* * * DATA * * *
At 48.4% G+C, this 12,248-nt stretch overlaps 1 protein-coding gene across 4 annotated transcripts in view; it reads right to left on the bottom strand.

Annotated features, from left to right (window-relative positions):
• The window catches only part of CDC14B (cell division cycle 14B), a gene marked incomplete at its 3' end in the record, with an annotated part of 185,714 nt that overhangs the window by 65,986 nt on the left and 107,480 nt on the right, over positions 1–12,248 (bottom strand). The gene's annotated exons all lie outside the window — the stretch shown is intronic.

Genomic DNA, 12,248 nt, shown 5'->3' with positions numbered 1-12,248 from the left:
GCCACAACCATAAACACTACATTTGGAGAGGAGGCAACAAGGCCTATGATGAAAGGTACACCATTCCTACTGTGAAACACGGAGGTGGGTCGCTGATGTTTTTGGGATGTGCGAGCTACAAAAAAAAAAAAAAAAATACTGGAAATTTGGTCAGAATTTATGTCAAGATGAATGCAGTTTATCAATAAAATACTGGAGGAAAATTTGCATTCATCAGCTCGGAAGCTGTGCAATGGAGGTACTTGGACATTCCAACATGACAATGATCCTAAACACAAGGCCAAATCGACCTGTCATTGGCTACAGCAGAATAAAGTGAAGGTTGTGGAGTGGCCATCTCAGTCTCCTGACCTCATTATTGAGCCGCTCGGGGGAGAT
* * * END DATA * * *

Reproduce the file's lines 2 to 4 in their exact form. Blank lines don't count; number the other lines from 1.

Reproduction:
Annotated features, from left to right (window-relative positions):
• The window catches only part of CDC14B (cell division cycle 14B), a gene marked incomplete at its 3' end in the record, with an annotated part of 185,714 nt that overhangs the window by 65,986 nt on the left and 107,480 nt on the right, over positions 1–12,248 (bottom strand). The gene's annotated exons all lie outside the window — the stretch shown is intronic.

Genomic DNA, 12,248 nt, shown 5'->3' with positions numbered 1-12,248 from the left: